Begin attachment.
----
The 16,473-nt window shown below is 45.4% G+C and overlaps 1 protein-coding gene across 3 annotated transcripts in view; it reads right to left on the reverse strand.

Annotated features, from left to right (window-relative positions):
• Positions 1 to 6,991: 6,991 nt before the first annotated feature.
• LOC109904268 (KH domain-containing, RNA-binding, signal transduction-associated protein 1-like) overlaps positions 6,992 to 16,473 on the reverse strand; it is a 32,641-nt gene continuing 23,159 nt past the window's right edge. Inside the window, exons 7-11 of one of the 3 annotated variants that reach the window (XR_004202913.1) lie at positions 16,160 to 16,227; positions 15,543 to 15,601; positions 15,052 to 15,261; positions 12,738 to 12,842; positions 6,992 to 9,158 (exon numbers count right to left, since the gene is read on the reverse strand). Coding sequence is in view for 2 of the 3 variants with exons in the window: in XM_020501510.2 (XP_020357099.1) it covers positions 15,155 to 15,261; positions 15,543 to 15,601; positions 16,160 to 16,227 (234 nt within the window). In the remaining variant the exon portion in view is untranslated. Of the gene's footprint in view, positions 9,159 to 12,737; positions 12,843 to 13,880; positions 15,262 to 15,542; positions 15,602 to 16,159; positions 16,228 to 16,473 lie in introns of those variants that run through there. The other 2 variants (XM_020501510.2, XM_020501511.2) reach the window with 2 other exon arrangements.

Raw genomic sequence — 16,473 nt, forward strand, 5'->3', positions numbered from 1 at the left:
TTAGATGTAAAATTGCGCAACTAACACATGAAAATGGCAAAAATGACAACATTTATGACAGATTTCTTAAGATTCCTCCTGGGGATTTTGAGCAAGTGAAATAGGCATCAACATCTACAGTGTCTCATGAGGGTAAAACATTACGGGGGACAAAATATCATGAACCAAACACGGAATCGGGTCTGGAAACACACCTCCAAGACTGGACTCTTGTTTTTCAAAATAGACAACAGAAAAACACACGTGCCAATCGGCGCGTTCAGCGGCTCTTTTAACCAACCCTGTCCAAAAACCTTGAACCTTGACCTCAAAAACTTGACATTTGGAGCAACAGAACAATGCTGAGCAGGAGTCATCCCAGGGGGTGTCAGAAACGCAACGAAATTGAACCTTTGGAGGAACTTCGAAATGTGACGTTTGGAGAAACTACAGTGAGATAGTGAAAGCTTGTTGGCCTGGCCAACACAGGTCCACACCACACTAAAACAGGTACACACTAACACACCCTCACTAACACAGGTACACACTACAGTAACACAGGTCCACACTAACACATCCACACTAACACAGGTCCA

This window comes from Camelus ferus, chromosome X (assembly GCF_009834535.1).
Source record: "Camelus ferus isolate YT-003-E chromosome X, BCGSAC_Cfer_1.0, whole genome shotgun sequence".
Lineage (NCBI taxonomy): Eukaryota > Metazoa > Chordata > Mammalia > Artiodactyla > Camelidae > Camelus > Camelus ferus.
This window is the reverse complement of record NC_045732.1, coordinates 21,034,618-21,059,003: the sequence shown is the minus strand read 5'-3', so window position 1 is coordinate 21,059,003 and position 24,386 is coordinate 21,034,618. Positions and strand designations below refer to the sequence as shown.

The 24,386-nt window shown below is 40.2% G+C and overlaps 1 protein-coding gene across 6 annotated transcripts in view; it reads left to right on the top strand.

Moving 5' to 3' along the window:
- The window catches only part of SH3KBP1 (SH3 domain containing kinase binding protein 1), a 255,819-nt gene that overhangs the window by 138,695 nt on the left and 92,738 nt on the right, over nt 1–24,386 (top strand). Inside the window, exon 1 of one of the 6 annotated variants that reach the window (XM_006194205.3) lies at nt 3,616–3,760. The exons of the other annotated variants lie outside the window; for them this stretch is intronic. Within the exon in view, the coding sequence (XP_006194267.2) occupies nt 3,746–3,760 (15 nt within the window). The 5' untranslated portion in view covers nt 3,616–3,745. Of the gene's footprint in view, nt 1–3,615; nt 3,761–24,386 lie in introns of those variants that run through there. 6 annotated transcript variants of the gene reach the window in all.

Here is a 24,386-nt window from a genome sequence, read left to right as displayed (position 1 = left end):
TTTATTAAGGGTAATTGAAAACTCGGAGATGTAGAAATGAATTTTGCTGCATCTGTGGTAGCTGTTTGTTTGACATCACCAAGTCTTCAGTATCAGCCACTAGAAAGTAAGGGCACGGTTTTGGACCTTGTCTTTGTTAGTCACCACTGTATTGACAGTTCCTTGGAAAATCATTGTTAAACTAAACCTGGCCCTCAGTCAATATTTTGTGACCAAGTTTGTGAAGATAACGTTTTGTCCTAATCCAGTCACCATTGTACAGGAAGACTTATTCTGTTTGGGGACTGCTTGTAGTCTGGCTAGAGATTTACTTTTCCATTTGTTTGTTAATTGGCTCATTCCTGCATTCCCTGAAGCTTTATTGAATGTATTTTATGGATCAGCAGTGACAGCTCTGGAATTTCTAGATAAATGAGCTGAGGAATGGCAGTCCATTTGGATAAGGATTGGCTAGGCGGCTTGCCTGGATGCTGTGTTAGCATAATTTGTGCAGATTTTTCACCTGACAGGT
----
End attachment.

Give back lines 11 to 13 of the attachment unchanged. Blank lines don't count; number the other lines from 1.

The 24,386-nt window shown below is 40.2% G+C and overlaps 1 protein-coding gene across 6 annotated transcripts in view; it reads left to right on the top strand.

Moving 5' to 3' along the window:
- The window catches only part of SH3KBP1 (SH3 domain containing kinase binding protein 1), a 255,819-nt gene that overhangs the window by 138,695 nt on the left and 92,738 nt on the right, over nt 1–24,386 (top strand). Inside the window, exon 1 of one of the 6 annotated variants that reach the window (XM_006194205.3) lies at nt 3,616–3,760. The exons of the other annotated variants lie outside the window; for them this stretch is intronic. Within the exon in view, the coding sequence (XP_006194267.2) occupies nt 3,746–3,760 (15 nt within the window). The 5' untranslated portion in view covers nt 3,616–3,745. Of the gene's footprint in view, nt 1–3,615; nt 3,761–24,386 lie in introns of those variants that run through there. 6 annotated transcript variants of the gene reach the window in all.